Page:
Washington, D.C. — Being hired as the first full-time director of Hispanic ministry in the Diocese of Colorado Springs, Colo., is a dream come true for Javier Cervantes.
A three-year grant from Chicago-based Catholic Extension covers two-thirds of the cost of the position, which he has had since July.
Catholic Extension has made a commitment to help fund lay Hispanic leadership positions in dioceses around the country to meet the ministry needs of the increasing number of Hispanics in the Catholic church.
"This type of program, I'm sure since it happened to me, will inspire more people to be involved in different ministries with Hispanic communities and inspire people to get more education and look for paid full-time jobs throughout the U.S. in our church," Cervantes told Catholic News Service in a telephone interview.
According to the Center for Applied Research in the Apostolate at Georgetown University, 6 percent of all parish leaders are Hispanic, while 39 percent of all Catholics are Hispanic and more than 50 percent of Hispanic Catholics are under the age of 25.
Explore this NCR special report with recent articles on the topic of immigration and family separation.
Colorado Springs is just one of the U.S. dioceses seeing steady growth in the Hispanic community.
Cervantes was teaching in catechetical programs and lay ministry formation in El Paso, Texas, when he saw an ad for the full-time ministry position put out by the Colorado diocese. He applied and was hired.
"Even though there was a need, the diocese didn't have the resources to cover this position," he said. "Catholic Extension's Hispanic leadership initiative was the thing that made a dream a complete reality."
The $15-million Hispanic Lay Leadership Initiative is a three-year program to fund 100 new positions in the nation's mission dioceses, numbering about 90.
They are defined as "mission" because they have limited resources for funding both basic and essential pastoral works and ministries, and cover a vast territory served by small number of priests, religious sisters and other pastoral workers.
Over its 107-year history, Catholic Extension has distributed more than $500 million in donations for church construction, religious education and seminary formation, campus and outreach ministries, evangelization and salaries for missionaries in these dioceses.
With grants from the Hispanic Lay Leadership Initiative, dioceses will seek candidates for ministerial positions, and then chose the applicant that fits their needs. Some dioceses already have candidates in mind whom they cannot afford to pay full-time. Others have priests doing the job.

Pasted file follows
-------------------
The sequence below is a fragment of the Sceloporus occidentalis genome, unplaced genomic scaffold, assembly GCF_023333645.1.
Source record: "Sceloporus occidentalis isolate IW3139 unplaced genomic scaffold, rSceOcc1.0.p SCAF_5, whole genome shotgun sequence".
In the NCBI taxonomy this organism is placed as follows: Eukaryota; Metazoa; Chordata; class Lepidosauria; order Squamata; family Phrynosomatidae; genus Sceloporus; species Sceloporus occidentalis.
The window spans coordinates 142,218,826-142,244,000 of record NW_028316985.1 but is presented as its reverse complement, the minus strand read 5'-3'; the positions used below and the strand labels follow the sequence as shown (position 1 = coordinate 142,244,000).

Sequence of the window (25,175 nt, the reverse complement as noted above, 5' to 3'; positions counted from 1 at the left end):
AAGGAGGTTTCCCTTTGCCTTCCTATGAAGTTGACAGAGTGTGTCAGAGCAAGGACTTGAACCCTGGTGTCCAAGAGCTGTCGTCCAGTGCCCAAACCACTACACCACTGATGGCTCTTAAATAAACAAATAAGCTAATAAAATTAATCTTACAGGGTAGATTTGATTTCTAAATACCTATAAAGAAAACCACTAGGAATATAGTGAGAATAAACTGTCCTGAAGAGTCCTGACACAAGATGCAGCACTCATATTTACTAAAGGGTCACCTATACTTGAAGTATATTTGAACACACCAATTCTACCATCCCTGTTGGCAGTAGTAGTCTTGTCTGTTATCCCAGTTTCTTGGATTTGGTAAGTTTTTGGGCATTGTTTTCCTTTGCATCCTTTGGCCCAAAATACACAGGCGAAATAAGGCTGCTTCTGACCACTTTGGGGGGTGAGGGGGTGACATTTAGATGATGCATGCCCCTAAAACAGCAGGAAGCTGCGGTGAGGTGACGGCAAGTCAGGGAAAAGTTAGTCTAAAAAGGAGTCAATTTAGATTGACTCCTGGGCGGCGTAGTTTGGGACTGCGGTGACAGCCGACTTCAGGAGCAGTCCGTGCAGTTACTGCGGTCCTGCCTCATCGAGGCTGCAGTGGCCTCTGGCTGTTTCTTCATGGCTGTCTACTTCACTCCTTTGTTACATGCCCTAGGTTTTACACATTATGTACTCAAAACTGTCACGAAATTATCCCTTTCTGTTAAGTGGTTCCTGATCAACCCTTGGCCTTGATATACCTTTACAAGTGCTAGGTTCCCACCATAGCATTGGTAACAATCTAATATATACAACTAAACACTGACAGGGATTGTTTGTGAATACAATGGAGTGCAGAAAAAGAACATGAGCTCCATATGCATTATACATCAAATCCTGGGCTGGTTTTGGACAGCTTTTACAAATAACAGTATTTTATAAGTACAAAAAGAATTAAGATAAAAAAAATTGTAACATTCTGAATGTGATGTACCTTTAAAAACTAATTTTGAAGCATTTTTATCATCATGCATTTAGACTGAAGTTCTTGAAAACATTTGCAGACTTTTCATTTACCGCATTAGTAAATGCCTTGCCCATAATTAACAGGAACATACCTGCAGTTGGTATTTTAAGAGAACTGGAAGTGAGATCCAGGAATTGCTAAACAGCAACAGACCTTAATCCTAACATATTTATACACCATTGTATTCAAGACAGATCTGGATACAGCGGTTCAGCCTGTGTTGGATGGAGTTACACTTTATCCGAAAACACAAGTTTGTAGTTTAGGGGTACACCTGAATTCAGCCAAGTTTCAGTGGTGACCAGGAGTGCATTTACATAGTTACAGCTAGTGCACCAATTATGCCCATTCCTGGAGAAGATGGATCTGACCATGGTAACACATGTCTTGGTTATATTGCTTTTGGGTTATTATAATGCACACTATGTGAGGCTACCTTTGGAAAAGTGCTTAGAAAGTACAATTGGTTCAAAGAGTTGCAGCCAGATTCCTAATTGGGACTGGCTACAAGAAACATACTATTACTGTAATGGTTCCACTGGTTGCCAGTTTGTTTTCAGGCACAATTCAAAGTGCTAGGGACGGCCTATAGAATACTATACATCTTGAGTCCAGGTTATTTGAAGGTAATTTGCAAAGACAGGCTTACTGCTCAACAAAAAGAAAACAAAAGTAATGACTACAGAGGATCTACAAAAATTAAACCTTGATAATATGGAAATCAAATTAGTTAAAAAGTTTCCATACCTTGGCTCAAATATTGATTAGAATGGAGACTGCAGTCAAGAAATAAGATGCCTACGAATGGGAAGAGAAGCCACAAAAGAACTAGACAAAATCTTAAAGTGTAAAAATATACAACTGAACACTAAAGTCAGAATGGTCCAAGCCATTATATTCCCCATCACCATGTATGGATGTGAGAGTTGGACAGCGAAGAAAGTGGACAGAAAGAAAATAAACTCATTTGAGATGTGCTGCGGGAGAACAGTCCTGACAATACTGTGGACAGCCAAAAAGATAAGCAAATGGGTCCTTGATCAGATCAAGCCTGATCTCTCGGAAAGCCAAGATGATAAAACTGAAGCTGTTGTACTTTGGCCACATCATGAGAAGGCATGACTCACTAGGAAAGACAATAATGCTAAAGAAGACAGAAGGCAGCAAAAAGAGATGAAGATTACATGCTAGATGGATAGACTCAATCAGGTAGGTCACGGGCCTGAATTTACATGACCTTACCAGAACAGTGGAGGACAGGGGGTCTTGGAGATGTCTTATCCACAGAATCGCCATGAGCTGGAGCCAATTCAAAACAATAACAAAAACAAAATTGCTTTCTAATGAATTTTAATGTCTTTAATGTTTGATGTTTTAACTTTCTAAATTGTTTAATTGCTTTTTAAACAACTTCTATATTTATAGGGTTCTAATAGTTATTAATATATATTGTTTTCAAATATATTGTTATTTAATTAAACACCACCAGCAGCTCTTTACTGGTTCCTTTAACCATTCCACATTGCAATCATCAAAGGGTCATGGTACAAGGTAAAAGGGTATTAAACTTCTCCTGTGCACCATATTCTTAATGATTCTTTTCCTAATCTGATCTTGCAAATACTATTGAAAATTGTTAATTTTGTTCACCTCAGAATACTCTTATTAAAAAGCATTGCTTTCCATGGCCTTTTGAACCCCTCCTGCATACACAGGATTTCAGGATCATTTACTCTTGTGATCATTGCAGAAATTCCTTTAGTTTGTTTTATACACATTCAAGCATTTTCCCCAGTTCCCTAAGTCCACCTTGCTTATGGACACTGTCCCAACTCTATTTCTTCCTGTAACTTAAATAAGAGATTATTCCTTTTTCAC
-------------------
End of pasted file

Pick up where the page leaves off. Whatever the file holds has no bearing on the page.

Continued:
One of the requirements Catholic Extension has for the leaders is that they enroll in continuing education courses for a few weeks out of the year at the University of Notre Dame in Indiana, the Boston College School of Theology, the Jesuit School of Theology in Berkeley, Calif., or the Mexican American Catholic College in San Antonio. That cost also will be covered.
Joe Boland, senior director of Extension's grants management, said this is part of the organization's vision to give laypeople the tools they need for their ministry.
"We wanted to make sure they could get education and connect with other leaders from around the country," he said.
Extension also will pay a "significant portion" of that person's salary if the diocese hires the person full time after the three-year grant period.
Arturo Chavez, president of the Mexican American Catholic College, said this program gives him renewed hope, despite the closure of some Catholic schools and parishes around the country when so many Hispanic immigrants are in need.
"If we cut in areas where the church needs investment most, in the formation of leaders for the future, we will pay for that in the generations to come, especially in the next 10 years," he told CNS.
The first class of lay Hispanics who have chosen to attend the Mexican American Catholic College as their education requirement will start in November.
He urged the church to act quickly to meet the needs of Hispanics in the church.
"The bishops have said the Hispanic presence is a gift for the church, because their fervent love of God and the Virgin Mary, values of family hospitality and hard work are assets the church needs," said Chavez. "If we don't act quickly with systemic approaches to empowering leadership in the church of Hispanics, we are going to lose a great gift."
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